b. 07/10/1841 Kingston, Tennessee. d. 27/09/1913 Saratoga Springs, New York.
DATE OF MOH ACTION: 31/05/1864 Betheseda Church, Virginia.
George Lewis Gillespie was born October 7, 1841, in Kingston, Tennessee. He graduated second in the Class of 1862 at the United States Military Academy and was commissioned a 2nd lieutenant in the Corps of Engineers on June 17, 1862.
A Southerner who remained loyal to the Union, Gillespie joined the Army of the Potomac in September 1862. He commanded two companies of the engineer battalion which built fortifications and pontoon bridges throughout the Virginia campaigns until General Robert E. Lee's Surrender at Appomattox in April 1865.
On October 27, 1897, Gillespie received the Medal of Honor for carrying dispatches through enemy lines under withering fire to Major General Philip Sheridan at the Battle of Cold Harbor, Virginia on May 31, 1864. He was later Sheridan's Chief Engineer in the Army of the Shenandoah and the Military Division of the Gulf.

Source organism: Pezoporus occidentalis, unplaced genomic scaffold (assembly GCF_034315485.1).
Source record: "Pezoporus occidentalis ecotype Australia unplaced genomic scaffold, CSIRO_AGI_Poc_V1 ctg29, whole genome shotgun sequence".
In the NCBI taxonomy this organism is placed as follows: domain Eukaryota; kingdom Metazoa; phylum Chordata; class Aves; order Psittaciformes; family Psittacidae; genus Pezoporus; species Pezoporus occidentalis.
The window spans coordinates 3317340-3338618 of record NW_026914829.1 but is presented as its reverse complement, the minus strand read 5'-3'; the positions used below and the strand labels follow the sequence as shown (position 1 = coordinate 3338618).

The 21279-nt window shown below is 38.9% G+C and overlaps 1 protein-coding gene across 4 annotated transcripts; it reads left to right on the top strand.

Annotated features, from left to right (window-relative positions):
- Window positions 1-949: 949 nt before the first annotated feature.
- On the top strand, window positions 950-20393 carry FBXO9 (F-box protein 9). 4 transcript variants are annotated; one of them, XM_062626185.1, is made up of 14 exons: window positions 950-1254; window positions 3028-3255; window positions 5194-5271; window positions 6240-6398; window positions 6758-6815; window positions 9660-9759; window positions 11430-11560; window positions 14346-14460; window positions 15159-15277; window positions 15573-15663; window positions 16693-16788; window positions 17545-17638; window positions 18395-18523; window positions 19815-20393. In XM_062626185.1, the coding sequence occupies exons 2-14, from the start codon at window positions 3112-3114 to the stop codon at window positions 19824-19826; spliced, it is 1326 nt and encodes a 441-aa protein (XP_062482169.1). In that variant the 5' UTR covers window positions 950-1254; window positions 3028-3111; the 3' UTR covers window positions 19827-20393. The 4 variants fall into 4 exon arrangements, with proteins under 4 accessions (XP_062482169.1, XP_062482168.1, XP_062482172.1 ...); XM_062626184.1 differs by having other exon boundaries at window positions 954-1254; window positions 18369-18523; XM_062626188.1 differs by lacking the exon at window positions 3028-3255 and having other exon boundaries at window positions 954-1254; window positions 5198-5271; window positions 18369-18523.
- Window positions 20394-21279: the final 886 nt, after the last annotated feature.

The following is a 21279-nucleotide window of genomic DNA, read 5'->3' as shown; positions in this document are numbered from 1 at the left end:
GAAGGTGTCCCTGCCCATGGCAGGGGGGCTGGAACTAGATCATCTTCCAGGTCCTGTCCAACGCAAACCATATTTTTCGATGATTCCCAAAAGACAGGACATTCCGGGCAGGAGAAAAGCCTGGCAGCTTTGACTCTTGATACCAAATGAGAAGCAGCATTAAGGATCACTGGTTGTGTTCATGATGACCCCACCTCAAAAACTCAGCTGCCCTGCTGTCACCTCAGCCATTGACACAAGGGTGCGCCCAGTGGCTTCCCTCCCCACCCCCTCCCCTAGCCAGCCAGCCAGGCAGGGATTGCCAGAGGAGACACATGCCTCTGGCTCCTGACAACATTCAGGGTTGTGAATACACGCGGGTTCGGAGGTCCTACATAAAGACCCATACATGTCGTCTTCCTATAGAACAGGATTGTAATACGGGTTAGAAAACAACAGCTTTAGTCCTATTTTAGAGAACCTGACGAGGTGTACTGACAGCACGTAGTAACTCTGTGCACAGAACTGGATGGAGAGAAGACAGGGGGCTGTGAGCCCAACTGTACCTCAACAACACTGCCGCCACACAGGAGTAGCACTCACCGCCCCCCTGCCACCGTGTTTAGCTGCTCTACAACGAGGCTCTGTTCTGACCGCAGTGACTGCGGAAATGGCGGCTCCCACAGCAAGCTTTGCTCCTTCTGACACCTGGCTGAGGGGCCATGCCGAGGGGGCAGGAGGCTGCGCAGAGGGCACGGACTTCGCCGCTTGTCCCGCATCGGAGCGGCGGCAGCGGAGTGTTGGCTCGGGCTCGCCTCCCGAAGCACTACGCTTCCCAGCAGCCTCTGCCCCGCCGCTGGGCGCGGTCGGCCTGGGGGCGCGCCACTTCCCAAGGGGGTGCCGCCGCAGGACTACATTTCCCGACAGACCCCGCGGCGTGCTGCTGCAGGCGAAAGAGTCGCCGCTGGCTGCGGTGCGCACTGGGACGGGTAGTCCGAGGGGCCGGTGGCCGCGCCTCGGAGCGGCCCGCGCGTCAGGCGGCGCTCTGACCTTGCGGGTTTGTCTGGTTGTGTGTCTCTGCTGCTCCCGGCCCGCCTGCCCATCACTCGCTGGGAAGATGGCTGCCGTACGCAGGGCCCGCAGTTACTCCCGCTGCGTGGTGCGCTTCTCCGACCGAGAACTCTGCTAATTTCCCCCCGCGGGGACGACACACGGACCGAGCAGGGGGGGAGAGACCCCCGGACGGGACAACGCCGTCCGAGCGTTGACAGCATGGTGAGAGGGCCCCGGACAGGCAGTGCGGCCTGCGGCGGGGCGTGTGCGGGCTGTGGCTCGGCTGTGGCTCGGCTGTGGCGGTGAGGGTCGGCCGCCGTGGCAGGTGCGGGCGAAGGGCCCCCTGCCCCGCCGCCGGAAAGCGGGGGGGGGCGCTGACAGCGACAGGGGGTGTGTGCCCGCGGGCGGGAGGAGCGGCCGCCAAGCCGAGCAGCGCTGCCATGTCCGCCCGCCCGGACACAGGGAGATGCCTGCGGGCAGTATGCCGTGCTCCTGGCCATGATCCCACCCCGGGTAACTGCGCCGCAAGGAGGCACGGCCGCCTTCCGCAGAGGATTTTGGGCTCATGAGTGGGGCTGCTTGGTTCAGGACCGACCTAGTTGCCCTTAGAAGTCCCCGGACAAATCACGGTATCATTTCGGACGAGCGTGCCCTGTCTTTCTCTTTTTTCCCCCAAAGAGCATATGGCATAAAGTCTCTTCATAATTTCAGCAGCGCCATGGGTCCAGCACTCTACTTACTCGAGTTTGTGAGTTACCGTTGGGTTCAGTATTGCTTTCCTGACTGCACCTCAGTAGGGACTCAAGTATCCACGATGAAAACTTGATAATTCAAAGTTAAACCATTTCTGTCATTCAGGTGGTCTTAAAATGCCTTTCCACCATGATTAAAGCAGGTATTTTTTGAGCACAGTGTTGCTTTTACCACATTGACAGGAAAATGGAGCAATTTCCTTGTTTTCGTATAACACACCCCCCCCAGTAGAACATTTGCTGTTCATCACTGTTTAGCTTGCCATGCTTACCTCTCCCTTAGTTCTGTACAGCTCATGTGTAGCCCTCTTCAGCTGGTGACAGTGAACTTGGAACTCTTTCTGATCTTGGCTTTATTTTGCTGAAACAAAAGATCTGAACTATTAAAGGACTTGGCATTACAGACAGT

At the end of the war, Gillespie held the Regular Army rank of captain and a brevet (honorary promotion) to the rank of lieutenant colonel.
After the Civil War, Gillespie successively supervised the improvement of harbors at Cleveland, Ohio, Chicago, Boston, and New York City. He initiated construction of the canal at the Cascades of the Columbia River and built the famous Tillamook Rock Lighthouse off the Oregon coast. Gillespie also served on the Board of Engineers and for six years as president of the Mississippi River Commission.
He was promoted to major on September 5, 1871, lieutenant colonel on October 12, 1886 and colonel on October 2, 1895.
With the outbreak of the Spanish–American War, Gillespie was promoted to brigadier general of Volunteers on May 27, 1898. He commanded the Army's Department of the East until October 31, 1898 when he was discharged from the Volunteers and reverted to his Regular Army rank of colonel.
Gillespie was appointed as Chief of Engineers on May 3, 1901 and promoted to brigadier general the same day. He was acting U.S. Secretary of War in August 1901. He had charge of ceremonies at President William McKinley's funeral and at the laying of the cornerstone of the Army War College Building in 1903.
About 1904 he redesigned the United States Army's version of the Medal of Honor.
Exposed himself to great danger by voluntarily making his way through the enemy's lines to communicate with Gen. Sheridan. While rendering this service he was captured, but escaped; again came in contact with the enemy, was again ordered to surrender, but escaped by dashing away under fire.
BURIAL LOCATION: US MILITARY ACADEMY POST CEMETERY, WEST POINT, NEW YORK.
Plot: Section 13, Row A, Grave 59